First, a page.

Honda Motor Co. wanted to give its newest Civic an eye-catching profile to help it compete for the attention and dollars of young car buyers.
The resulting design not only changed the car's look, but also the way Honda's in-house plastics operation makes its part of the vehicle.
The car now sports a long, sleek front end with a sloping windshield. To match the glass, Honda designers came up with a larger instrument panel, but also faced engineering concerns about whether the component would be prone to squeaks and rattles from various connection points.
The instrument panel extends for about 25 inches between the windshield and the driver on the new Civic, compared with 16 inches on the old model.
Honda replaced mechanical connections on the instrument panel that previously used screws with a vibration welding system that it said improves manufacturing as well as sound quality.
``We understand the importance of this,'' engineer Chris Poland with Honda of America Manufacturing Inc. said during a Sept. 15 interview at Honda's East Liberty plant.
``This is one way that we do things, the way we can look at something during planning and design for it.''
Unlike the bulk of automakers, Honda opts for its own in-house injection molding to produce instrument panels and bumpers - so it has greater control over two areas of the car that consumers see and interact with regularly, executives said.
East Liberty has two 4,400-ton injection molding presses making instrument panels and bumpers for the Civic and the Element sport utility vehicle. A third 4,000-ton press will be added next year.
Honda first began using vibration welding for instrument panels on the Accord made in nearby Marysville, Ohio, said Shad Higbee, engineering coordinator for plastic injection at the East Liberty facility.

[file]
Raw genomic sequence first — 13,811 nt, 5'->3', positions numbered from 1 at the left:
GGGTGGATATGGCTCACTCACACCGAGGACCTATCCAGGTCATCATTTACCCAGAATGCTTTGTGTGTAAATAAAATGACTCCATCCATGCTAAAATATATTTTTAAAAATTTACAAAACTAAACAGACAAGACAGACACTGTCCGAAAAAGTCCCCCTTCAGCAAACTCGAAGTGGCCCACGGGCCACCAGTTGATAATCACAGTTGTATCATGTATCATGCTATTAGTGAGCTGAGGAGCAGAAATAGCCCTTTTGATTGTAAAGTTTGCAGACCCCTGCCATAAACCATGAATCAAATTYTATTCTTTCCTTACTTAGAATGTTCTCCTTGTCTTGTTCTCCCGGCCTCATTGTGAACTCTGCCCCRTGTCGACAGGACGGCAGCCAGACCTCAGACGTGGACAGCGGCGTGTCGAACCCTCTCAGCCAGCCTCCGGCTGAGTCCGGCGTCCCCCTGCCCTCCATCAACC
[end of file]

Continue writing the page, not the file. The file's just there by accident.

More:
The swap to welding from mechanical connections showed an immediate improvement in squeak and rattle problems.
Screws can come loose or fall into empty cavities, he said, and with 20 of them used to connect the blow molded duct work to the old Civic instrument panel, there were plenty of opportunities for those problem spots.
The new Civic's instrument panel is deeper than the dashboard on the old model. There is also an added feature - an upper tier of the instrument panel providing readouts of the most important information.
It also has a five-piece, blow molded duct system that crosses beneath the length of the dash, so Honda engineers wanted to use the vibration welding system first put onto the Accord in the new Civic, Poland said.
The Civic may be a low-cost car - starting at less than $15,000 - but many of its buyers are young people who spend a lot of time fine-tuning their cars, and they are very knowledgeable about them, he said.
The East Liberty plant invested in a new Bielomatik welding system. The resulting panel has 43 separate weld points, and the part is finished in 45 seconds, Higbee said. That not only decreases squeaks and rattles, but also is more efficient, Higbee said.
The injection molding operations from Honda's Alliston, Ontario, assembly plant now are learning the vibration welding system from East Liberty.
``Our associates are continually looking for ways to improve manufacturing processes,'' said John Adams, general manager for manufacturing and executive vice president of Honda of America Manufacturing.
``New model launches provide the best opportunity to improve operations.''
Welding is not the only change for the new Civic.
The car is produced in 13 different countries. In response to end-of-life recycling programs in Europe and Japan, the Tokyo-based carmaker swapped out a PVC skin on the instrument panel, replacing it with a thermoplastic polyolefin panel. Honda also changed an under-body sound-deadening system from PVC to acrylic, according to Mark Parfumi of Honda research and development.